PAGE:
Is highway removal the bipartisan issue you didn’t know you should care about?
For decades, transportation departments across the country have built ever bigger freeways to fix congestion, despite the reams of evidence that it doesn’t work. In Texas, the Department of Transportation plans to spend $25 billion widening its notorious highways over the next few years on the basis of flawed and faulty projections. Now advocates in the state are at the epicenter of a national movement asking: What if, instead of building our aging roads back wider and higher—doubling down on the displacement that began in the 1950s and the climate consequences unfolding now—we removed those highways altogether? What if we restored the scarred, paved-over land they inhabit and gave it back to the communities it was taken from?
Exploring revolutionary proposals on the table in Austin and Dallas—plans that could change the face of Texas, the nature of transportation, and the future of the morning commute for hundreds of thousands of workers—Kimble dives deep into state politics, city planning, budgets, and community reparations. She also offers insight into the social, environmental, economic, and racial impacts of highway construction on communities—and the burgeoning legacy of highway removal.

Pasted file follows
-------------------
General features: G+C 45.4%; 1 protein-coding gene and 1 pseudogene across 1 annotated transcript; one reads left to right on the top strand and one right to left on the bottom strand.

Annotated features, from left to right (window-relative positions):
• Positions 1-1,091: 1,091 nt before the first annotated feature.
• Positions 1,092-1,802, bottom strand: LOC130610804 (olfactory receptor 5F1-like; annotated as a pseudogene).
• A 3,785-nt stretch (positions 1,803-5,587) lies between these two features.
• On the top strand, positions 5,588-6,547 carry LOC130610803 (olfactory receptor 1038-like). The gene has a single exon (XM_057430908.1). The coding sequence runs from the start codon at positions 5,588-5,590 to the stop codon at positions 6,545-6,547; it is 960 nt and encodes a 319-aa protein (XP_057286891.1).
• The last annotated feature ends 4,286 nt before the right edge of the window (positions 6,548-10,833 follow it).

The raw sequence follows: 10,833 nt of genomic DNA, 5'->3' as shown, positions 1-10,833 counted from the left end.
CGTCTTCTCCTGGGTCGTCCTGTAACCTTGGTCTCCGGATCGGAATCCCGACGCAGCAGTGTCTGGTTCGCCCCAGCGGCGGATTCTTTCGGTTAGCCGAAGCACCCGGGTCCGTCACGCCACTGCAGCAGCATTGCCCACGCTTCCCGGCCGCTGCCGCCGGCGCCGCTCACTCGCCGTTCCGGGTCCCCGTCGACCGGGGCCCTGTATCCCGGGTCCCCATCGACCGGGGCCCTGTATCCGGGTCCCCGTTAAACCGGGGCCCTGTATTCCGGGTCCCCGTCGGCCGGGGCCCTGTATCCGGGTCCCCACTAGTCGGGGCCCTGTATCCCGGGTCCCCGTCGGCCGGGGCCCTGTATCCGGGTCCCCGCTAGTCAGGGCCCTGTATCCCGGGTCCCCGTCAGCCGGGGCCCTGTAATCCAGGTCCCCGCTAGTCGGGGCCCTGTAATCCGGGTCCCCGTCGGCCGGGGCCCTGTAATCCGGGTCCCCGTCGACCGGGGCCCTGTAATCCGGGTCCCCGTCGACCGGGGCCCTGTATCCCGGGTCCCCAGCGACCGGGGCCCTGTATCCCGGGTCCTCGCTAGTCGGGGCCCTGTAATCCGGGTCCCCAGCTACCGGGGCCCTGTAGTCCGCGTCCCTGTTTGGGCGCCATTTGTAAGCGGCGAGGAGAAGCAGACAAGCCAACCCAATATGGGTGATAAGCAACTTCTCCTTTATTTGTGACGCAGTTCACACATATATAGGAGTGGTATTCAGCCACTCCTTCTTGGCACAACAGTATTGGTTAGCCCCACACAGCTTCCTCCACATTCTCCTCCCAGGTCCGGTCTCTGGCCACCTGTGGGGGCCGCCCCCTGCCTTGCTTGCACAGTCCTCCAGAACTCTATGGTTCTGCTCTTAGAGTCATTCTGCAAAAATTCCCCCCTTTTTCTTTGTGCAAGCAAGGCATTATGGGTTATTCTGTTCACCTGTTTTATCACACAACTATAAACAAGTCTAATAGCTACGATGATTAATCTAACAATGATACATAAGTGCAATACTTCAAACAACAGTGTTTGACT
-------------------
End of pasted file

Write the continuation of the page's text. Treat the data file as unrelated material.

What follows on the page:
From San Francisco to Milwaukee, Pasadena to Syracuse, campaigns for the removal of urban freeways across the country have grown in popularity in recent years. But while more than a dozen freeways have since been removed, the idea remained mostly aspirational. That is, until President Joe Biden appointed Pete Buttigieg to lead the US Department of Transportation. Seemingly overnight, the harms wrought by urban highways became mainstream news.
With Biden’s massive infrastructure plan committing funds to reconnect communities divided by highways (a fancy way of saying highway removal), Kimble’s report comes at a transformational moment in politics and transportation planning nationwide.